Awesome l10n contributor: Umesh Agarwal

Part of a series similar to the Awesome L10n Communities series where individual contributors are spotlighted for their efforts.umesh

Umesh Agarwal

Started with Mozilla project: 2013
Nationality: Indian
Languages: English, Hindi, Bengali
Background: CS graduate specializing in Big Data and Data Mining, working on Oracle apps development.
Role in L10n community:  Translator & review for Hindi projects, coordinating Hindi Marketplace l10n
Projects you’re currently working on:
  • Marketplace
  • Other projects in need
  • Previously worked on Webmaker
How did you get started with the Mozilla project?

I began at Mozilla as a university student. Other members of the Indian community (Shahid Farooqui, Biraj Karmakar, Chandan Kumar) recruited me to be involved in the project. Shahid created an event at the university and gave me the chance to give a presentation on Mozilla design. After that event, Shahid conducted an online sprint for localizing projects in Pootle. Biraj and Shahid trained me on how to localize Firefox and other projects and then got me in touch with Rajesh Ranjan. Through Rajesh, I became familiar with the FUEL project and I became more and more involved. Seeing the software in my language was a very good and motivating experience.

What have been some of the biggest challenges to your localization effort?
It can be very difficult to find documentation for being involved in l10n. It is especially very tough for beginners. Connecting with mentors can help to fix this and make getting involved in Mozilla localization much easier and a lot of fun.

 

What have been some of your biggest successes?

Becoming a reviewer and then a l10n project coordinator for a national language (Hindi) in less than two years.

What’s your philosophy/method on localizing Mozilla projects (how do you stay on top of things)?

Having a clear priority for a project helps localizers to know where to concentrate all of our efforts and provide the best quality translation for the project. Take the Marketplace project, for example. When it became a priority and a need in India for the Firefox OS launches, we were able to focus on it. Before then, we didn’t focus on it. Prioritize your team’s projects within your own team. When another project priority is escalated, adjust. When there’s no escalation, rely on your team’s internal project priorities. Document these priorities on your team’s wiki page.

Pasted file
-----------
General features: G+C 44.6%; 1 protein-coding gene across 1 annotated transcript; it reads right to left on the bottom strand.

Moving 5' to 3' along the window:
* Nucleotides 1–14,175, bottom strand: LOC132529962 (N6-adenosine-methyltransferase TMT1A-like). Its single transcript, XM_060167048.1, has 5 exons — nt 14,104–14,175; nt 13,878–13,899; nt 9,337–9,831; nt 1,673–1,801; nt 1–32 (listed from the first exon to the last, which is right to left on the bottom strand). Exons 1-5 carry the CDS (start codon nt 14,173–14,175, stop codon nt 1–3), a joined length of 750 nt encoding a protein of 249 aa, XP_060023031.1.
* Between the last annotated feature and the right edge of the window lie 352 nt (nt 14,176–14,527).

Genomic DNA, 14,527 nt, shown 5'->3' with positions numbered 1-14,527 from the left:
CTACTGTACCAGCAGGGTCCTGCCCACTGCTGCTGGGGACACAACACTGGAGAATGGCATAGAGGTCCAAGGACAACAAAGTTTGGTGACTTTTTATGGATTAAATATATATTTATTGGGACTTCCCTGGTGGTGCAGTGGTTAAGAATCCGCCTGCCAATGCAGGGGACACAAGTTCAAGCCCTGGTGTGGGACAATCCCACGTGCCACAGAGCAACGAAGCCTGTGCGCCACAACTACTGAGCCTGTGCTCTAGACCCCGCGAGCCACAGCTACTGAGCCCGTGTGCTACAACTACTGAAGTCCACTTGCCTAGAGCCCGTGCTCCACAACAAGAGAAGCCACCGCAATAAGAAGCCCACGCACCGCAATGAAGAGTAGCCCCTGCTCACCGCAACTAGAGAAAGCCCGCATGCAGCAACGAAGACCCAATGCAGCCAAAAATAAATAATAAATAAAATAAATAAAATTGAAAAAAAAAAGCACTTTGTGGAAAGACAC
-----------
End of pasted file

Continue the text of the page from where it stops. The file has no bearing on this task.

As a reviewer, I must also be a mentor. When I reject a string, I must follow up with them feedback on why that string was rejected to help them to improve their work and grow.

If you could identify several best practices that have helped you to become a successful Mozilla localizer, what would they be?
  • Follow the Mozilla L10n guidelines as closely as possible.
  • Following the guidelines from your regional l10n mentor.
  • Be in contact with your l10n mentor frequently.
  • Enjoy it! 😀
You’re a Mozilla Rep and a localizer. Do you see these roles as complementary? Could you provide details?

Both have their separate responsibilities, but in some ways they overlap. I’m able to organize localization events for Hindi, which helps the Hindi l10n community. As a Rep, my network goes beyond l10n, so I often help with events that aren’t l10n-specific. Where there’s a need from a specific l10n team to help, I’m able to support them with the Reps program, regardless of if it’s within the Hindi team or in another. I have helped with Bengali l10n events and the Maithili Fennec launch event in Patna.

What unique practices does the Hindi l10n team have for working on l10n projects?

We hold virtual l10n sprints, since the Hindi l10n community is spread throughout India. The Hindi mailing list helps to coordinate all of the work no matter where we are.
We also divide the workload and l10n project ownership. Many localizers want to be involved in Hindi l10n. It’s important to spread out the workload and give others an opportunity to participate and grow. Decentralized leadership also helps to mentor more people and share good ideas and practices.

What are you most looking forward to accomplishing this year in your l10n efforts?

With this month’s virtual l10n sprint, I hope that we can arrive at 80% complete in Pootle for the locale. I’m also really looking forward to reactivating the localization literacy map project in FUEL.

Five things you may not know about me:
  1. I’m helpful, but sometimes it comes off as arrogant because I’m unable to help when there are communication gaps.
  2. I’m the leader of the FSA task force leader in India.
  3. I just recently became a Reps mentor 🙂
  4. I like soft Hindi music.
  5. My favorite food is biryani.

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